If you've been following the world of Microsoft for the last few years, you'll have noticed the company's design language change quite a bit. Windows Phone 7 Series introduced the Metro design; it was brought to the PC with Windows 8, and it has evolved from there into what we see in Windows 10.
According to a new report from Windows Central, the next stage in that evolution is codenamed Project NEON. The new project is not meant to be a complete overhaul of the current design, but rather the next iteration of it.
One thing that NEON aims to accomplish is to straighten up various inconsistencies that can appear throughout Windows 10. UWP developers can currently create "their own context menus, app bars, hamburger menu designs and more", which can end up in a fragmented interface. NEON would offer stricter guidelines.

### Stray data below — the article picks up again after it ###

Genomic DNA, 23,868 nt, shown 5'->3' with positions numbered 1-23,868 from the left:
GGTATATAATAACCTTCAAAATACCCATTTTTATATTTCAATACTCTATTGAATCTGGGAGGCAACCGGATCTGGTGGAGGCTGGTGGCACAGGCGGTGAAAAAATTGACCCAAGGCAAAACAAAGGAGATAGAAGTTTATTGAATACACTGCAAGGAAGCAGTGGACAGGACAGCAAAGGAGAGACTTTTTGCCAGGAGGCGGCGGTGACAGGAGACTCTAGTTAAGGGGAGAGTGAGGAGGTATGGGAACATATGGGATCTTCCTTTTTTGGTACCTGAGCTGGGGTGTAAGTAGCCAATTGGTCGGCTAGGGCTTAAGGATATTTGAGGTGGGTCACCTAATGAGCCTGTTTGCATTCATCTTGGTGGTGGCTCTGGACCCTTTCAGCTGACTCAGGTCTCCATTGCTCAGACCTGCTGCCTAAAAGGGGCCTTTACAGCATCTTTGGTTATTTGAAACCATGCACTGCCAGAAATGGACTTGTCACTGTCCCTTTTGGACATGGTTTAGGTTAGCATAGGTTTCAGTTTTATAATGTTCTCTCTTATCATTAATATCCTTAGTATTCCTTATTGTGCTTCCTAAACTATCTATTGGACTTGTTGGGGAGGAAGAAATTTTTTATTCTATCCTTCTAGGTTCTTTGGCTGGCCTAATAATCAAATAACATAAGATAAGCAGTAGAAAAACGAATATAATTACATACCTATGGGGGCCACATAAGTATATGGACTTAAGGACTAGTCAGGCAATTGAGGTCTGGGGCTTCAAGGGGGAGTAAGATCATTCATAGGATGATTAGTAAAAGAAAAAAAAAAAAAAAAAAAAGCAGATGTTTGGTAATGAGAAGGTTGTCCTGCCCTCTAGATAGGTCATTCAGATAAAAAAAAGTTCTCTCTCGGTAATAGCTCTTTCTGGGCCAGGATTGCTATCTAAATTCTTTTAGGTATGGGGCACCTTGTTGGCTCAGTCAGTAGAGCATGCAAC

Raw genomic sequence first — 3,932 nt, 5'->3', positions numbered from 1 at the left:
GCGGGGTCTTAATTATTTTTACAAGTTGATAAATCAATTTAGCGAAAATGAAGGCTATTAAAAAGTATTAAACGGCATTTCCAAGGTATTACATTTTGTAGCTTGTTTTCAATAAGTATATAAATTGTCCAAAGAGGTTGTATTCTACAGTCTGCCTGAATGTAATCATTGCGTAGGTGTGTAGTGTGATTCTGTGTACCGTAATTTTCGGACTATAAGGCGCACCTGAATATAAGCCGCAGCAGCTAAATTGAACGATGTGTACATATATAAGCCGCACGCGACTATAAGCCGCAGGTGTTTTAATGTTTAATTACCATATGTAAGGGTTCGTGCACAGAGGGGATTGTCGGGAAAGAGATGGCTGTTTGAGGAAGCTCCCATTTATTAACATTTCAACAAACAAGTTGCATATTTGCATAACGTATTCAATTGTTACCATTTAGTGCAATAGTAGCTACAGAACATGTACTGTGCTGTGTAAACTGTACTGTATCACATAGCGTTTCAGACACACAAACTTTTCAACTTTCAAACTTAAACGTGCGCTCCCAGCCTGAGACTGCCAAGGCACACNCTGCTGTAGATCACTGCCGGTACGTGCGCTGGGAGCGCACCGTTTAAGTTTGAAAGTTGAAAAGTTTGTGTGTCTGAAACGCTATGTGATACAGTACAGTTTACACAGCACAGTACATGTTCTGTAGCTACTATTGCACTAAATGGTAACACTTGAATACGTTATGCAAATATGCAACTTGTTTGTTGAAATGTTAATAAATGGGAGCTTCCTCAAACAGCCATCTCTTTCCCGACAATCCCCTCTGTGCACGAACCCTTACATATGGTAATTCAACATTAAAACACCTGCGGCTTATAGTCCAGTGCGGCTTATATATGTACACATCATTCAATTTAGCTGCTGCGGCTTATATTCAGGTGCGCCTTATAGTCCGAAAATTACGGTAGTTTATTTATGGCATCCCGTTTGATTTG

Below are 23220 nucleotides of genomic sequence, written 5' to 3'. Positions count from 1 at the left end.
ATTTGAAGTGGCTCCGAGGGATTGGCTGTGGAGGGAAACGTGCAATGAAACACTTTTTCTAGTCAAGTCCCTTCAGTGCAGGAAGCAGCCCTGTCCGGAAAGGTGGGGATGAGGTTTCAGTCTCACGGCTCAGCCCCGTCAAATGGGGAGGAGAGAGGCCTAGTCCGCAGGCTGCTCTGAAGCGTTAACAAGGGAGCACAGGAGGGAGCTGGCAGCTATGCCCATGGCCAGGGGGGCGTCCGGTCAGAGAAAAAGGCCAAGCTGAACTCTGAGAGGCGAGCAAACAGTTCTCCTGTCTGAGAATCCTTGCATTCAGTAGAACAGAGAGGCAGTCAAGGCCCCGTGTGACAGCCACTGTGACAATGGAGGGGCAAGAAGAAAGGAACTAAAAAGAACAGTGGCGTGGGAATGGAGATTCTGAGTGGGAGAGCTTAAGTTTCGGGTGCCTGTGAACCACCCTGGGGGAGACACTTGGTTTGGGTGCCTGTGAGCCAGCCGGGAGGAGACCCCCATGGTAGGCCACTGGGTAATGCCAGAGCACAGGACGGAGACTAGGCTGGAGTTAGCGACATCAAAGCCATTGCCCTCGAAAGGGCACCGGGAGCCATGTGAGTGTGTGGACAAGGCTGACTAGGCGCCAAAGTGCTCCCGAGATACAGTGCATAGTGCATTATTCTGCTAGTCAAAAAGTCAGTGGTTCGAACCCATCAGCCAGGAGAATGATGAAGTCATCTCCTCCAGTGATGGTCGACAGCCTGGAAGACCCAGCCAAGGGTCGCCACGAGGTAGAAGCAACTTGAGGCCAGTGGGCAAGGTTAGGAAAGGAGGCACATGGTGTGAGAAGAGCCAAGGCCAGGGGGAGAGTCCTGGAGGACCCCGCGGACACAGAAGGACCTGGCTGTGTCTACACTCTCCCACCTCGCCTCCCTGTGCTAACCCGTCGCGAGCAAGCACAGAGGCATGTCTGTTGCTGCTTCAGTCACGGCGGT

According to the report, Project NEON has been in development over at Microsoft for over a year, and should appear in Redstone 3, which will arrive for the general public in late 2017. Of course, Insiders will see it sooner; the Creators Update is currently expected in March, so we'll see Redstone 3 Previews with real changes a few months later.
Update: According to additional information, it appears that NEON may be more concerned with app user interfaces when transitioning between the desktop environment and the physical environment via holographic or AR (Augmented Reality) experiences. It's also believed that NEON may leverage other effects including textures, 3D models, and lighting, amongst others.